By Samanthi Dissanayake
Matanag is a small farming village nestling in the shadow of the most active volcano in the Philippines, Mount Mayon.
Mount Mayon is the most active volcano in the Philippines
The village lies virtually deserted because its residents have been evacuated.
Over the past month, Mayon has been spewing ash and thick streams of molten lava, raising fears that a major eruption is imminent.
But Matanag's villagers told the BBC News website that some farmers chose to remain behind and many are eager to return home despite the threat posed by the volcano.
"It's been a tradition for every eruption that the men look after the houses and they only evacuate when the volcano is really dangerous," said 19-year-old Margie Aydalla, speaking from an evacuation centre in Legazpi city, the capital of Albay province.
"My father and the rest of the men in the family are still in the village to look after our livelihoods. There are those that own poultry and pigs, they have to be home to feed the animals.
"Many women also go back to the village to do the laundry."
This is not a practice the city authorities wish to encourage, according to Marlene Manaya, the social welfare and development officer for Legazpi city.
"We know the villagers are really inconvenienced by this, but we have to keep them away. I can't say how long this could last for. The military is guarding the area but we know that some people are successful in sneaking back."
There are about 1,500 evacuees from Matanag at the Albay Central School evacuation centre, with about 14 families to a classroom.
Villagers have complained of overcrowding at evacuation centres
"It's crowded and noisy here, babies are crying and there is no privacy, no comfort. Sanitation and hygiene is a problem," said Margie Aydalla.
"But people from our village are very traditional. We value community spirit at these times. Here you can see people cooking food for the rest of the families in their rooms."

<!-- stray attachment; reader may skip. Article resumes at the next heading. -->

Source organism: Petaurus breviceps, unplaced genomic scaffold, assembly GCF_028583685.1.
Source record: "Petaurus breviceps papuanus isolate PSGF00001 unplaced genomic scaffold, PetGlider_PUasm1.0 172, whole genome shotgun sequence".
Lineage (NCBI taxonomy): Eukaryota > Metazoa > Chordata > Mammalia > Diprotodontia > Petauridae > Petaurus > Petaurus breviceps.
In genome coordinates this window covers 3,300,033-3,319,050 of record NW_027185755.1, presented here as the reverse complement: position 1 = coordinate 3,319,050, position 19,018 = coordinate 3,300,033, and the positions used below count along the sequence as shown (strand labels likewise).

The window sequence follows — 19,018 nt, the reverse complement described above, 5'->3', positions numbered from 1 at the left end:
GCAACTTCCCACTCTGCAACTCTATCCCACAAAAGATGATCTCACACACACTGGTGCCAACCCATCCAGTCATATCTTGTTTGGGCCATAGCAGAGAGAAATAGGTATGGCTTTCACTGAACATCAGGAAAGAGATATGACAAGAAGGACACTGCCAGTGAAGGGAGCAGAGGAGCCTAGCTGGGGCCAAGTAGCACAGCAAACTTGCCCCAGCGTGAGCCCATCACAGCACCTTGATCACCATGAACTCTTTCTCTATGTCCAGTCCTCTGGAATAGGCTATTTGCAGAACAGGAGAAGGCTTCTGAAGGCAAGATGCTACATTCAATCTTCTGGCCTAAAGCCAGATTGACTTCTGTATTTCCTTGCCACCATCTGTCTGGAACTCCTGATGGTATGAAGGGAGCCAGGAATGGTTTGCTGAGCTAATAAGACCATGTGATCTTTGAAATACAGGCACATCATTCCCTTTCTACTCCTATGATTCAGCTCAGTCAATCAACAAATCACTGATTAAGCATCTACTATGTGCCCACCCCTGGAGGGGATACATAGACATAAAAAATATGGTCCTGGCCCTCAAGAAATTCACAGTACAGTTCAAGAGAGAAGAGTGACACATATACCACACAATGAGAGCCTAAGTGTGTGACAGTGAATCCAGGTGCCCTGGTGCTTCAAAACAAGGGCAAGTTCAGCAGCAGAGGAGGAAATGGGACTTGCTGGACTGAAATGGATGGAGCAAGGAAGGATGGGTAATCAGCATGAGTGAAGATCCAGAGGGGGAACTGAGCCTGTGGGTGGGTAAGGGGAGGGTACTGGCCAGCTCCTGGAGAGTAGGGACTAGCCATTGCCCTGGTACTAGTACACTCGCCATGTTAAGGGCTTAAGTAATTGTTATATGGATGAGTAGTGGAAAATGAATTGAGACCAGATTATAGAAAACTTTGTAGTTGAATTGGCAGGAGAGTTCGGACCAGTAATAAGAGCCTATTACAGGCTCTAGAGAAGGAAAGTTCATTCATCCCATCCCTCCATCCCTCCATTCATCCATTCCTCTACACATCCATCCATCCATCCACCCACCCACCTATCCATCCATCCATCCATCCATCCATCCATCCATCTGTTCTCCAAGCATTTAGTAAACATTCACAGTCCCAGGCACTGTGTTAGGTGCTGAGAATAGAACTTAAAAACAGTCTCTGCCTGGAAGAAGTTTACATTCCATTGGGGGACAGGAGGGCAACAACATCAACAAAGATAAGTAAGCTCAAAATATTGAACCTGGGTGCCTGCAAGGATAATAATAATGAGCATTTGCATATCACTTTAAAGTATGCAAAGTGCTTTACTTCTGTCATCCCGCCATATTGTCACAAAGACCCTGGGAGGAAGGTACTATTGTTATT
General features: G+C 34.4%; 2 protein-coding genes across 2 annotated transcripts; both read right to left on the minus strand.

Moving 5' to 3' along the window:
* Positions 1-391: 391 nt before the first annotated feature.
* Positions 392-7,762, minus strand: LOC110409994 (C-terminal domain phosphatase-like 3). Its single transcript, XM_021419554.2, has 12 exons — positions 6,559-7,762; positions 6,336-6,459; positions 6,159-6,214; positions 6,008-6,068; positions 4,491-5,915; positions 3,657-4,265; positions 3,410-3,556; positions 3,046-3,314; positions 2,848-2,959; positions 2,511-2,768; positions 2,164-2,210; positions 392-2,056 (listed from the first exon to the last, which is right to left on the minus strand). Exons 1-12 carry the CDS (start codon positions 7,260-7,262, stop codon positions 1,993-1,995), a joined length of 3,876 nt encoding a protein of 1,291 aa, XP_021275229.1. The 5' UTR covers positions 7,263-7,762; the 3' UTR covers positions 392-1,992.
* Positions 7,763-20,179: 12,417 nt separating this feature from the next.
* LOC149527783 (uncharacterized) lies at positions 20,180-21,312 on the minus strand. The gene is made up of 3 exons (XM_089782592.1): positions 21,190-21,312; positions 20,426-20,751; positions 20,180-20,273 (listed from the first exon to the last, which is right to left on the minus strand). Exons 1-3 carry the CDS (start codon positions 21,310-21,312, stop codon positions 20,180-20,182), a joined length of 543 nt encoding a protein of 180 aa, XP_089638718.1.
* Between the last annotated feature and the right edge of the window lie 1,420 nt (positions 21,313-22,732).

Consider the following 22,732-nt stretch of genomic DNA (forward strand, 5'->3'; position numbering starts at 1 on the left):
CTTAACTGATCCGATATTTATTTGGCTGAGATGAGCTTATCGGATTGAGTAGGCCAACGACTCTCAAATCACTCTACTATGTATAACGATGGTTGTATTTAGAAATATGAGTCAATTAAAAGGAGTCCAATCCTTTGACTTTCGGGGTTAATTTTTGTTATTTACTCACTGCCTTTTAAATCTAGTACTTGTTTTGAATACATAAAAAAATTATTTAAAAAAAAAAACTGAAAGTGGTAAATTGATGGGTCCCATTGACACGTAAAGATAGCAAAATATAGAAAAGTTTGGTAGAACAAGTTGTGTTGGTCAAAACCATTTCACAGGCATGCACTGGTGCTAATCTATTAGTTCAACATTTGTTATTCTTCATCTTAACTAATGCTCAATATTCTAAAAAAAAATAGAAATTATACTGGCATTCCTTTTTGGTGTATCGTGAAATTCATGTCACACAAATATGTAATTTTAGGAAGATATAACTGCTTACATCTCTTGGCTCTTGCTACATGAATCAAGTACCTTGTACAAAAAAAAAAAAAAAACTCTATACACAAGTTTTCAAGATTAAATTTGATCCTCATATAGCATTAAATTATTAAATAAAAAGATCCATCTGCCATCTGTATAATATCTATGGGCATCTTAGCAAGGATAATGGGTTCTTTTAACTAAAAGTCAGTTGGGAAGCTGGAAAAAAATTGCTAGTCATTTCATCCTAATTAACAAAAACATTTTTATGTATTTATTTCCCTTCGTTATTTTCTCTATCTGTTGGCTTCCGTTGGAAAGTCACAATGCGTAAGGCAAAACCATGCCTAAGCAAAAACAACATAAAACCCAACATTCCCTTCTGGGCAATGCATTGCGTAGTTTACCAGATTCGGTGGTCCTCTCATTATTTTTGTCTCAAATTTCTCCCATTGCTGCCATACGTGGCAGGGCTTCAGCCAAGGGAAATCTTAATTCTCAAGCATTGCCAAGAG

Mrs Manaya says the city authorities are working hard to expand the number of classrooms and evacuation centres to tackle the problem of overcrowding.
Matanag's village chief, Antonio Alcera, is grateful for the shelter.
"We have been given the best accommodation here. Safety and security are being enforced and we can use a curfew to prevent evacuees from leaving the centre," he said.
"Yes, people are very worried about their homes and their livelihoods, but we have in the past experienced the punishment of the volcano's explosion."
In 1993 Mayon erupted unexpectedly, killing 75 people.
"Farmers from our village died because of that eruption," said Mr Alcera.
Mary Cris has experienced four major eruptions while living in Matanag but, she says, 1993 was the most frightening occasion.
"We were caught unprepared. We were taking exams when suddenly we heard a very loud explosion. The next thing, we were running as fast as we could.
"We lost our slippers and got scars and wounds on our feet. I saw with my own eyes the bodies of my villagers. Their families could barely recognise them."
Fears for livelihoods
Those villagers "sneaking back" to Matanag are fully aware of the dangers.
Pyroclastic flows have come closer to villages
Molten lava has already devastated large stretches of land at the foot of the mountain outside Matanag.
But people are desperately concerned about their livelihoods, and say they cannot afford to leave their land unattended.
"Just like my family, which has a coconut and vegetable plantation, the biggest fears in the village is losing our livelihoods," said Margie Aydalla.
Village chief Mr Alcera says people depend on farming. "They go back because this is the only source of the family income. They feel they have no choice," he says.
Despite the perils of living in such close proximity to the mountain, the people who live at its base still hold it close to their heart.
"I dearly love Mount Mayon," said Mary Cris. "I never felt sorry of living near its foot despite the danger she brought to our lives. She has given us so much for our living, rich land and water for farming."
Mr Alcera says he speaks for the village when he speaks of the mountain.
"The volcano is a natural beauty made by our creator. It is deeply connected to us and we will continue to live there."